The purpose of heating this glass is to ensure that there is no condensation formed on the outer surface, which impedes the ability to see the merchandise in the freezer. Without heat, there is a high probability of condensation forming, as the temperature in the freezer cabinet can be as low as -20°F, which will drag the outer glass surface temperature down to 55°F. If the store is warm and/or humid, condensation will form on the outer surface, as the glass temperature is below the dew point.

The actual temperature of the outer surface will be a function of the U-value of the insulating glass unit. For a triple-pane unit, with one Low E and one high-resistance TCO coating, the U-value will be 0.30 BTU/(hr • ft2• °F). Unheated, the outer surface temperature will be 54.8°F when the freezer is -20°F and the store is 70°F. It takes about 8 W/ft2 to heat the outer surface to 70°F. A typical door measuring 30 by 60 in (12.5 ft2) amounts to a total dissipation of 100 W per door. Since these doors run continuously, that totals 876 kWh of electricity per year. At $0.08 per kWh, each door consumes $70.00 worth of electricity per year. It is not uncommon for a supermarket to have more than 100 freezer doors.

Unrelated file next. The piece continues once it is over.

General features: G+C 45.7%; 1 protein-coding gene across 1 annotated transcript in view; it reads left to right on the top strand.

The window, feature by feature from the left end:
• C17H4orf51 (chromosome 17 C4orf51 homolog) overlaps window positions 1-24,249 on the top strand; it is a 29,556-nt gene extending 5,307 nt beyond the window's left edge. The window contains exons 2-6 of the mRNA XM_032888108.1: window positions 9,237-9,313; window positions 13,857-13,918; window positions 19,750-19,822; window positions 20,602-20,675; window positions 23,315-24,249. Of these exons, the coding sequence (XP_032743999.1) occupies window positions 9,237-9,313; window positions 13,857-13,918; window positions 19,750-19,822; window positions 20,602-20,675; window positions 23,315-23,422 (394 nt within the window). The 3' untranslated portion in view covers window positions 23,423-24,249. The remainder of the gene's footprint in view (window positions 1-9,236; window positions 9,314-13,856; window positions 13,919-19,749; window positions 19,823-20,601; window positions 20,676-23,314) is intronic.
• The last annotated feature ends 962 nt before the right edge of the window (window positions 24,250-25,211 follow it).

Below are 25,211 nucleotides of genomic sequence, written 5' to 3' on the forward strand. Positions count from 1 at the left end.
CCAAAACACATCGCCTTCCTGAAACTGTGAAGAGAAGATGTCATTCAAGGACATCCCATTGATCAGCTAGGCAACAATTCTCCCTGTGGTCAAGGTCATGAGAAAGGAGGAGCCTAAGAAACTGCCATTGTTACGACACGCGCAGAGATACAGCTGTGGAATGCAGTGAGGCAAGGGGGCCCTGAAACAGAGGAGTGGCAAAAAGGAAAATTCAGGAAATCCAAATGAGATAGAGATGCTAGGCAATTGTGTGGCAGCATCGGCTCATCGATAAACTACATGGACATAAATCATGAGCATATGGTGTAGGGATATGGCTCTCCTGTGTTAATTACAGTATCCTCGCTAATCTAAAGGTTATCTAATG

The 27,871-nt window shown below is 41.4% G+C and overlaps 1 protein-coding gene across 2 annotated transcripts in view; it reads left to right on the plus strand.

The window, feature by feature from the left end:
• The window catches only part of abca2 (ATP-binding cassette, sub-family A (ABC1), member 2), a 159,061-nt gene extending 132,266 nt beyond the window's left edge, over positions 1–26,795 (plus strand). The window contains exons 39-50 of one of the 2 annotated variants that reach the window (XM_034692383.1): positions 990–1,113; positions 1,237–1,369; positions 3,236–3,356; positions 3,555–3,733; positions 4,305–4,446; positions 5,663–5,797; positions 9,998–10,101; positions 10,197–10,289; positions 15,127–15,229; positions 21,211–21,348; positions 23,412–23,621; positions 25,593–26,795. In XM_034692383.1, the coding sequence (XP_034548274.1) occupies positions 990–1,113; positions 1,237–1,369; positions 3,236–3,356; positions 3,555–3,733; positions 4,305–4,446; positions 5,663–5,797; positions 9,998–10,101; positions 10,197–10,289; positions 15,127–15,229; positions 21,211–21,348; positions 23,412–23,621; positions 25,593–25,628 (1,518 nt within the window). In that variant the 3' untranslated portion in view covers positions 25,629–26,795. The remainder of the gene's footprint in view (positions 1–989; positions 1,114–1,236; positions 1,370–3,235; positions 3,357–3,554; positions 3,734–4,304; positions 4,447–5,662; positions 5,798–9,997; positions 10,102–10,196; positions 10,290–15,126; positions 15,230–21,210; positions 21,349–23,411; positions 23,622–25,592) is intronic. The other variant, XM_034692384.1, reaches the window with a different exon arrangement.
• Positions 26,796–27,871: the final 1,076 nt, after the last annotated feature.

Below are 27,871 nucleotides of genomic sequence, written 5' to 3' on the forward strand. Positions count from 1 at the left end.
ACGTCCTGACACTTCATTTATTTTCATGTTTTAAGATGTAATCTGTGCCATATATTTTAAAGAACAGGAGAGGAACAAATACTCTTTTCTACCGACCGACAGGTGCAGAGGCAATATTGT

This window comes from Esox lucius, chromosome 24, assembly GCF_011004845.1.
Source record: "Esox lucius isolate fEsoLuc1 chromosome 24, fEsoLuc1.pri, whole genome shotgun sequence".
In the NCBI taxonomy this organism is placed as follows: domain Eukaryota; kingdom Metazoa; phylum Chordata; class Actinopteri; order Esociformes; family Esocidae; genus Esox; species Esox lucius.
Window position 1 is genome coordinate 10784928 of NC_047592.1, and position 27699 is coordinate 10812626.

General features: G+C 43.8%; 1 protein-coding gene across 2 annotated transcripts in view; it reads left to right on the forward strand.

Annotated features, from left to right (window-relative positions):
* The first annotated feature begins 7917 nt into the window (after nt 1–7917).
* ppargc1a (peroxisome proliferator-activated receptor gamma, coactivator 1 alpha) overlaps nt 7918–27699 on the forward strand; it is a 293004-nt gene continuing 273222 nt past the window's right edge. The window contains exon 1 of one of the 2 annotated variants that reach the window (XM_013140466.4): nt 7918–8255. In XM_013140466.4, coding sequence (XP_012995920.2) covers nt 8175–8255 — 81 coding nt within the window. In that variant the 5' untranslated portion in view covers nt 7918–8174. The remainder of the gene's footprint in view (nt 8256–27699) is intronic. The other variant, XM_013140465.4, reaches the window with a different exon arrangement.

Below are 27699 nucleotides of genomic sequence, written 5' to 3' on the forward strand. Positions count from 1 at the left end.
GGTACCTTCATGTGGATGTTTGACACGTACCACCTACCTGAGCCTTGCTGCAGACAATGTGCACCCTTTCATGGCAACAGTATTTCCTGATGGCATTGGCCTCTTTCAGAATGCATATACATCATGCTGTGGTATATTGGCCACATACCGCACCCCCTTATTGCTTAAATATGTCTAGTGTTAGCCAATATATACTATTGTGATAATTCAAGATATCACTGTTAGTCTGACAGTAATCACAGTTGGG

Now the improvement from substituting a Low E coating for the high-resistance TCO (see Figure 2) is considered. The U-value improves from 0.30 to 0.24 BTU/(hr • ft2 • °F), meaning that the unheated outer glass temperature will be 57.6°F, warmer than before. To raise that temperature to 70°F requires 5.97 or 6 W/ft2. With the same 12.5-ft2 door, the total power is now 75 W—a 25-percent improvement in efficiency. Over 1 year, the energy consumption is 657 kWh, which, at the same cost basis, would cost only $52.56—a savings of $17.44.

Since a low-resistance TCO cannot be directly connected to the power line, a simple switching circuit is used that turns a triac on and off at a preprogrammed rate. This circuit can also be made adjustable, can sense problems such as broken glass and shut itself down, and can be made small enough to sandwich into the frame.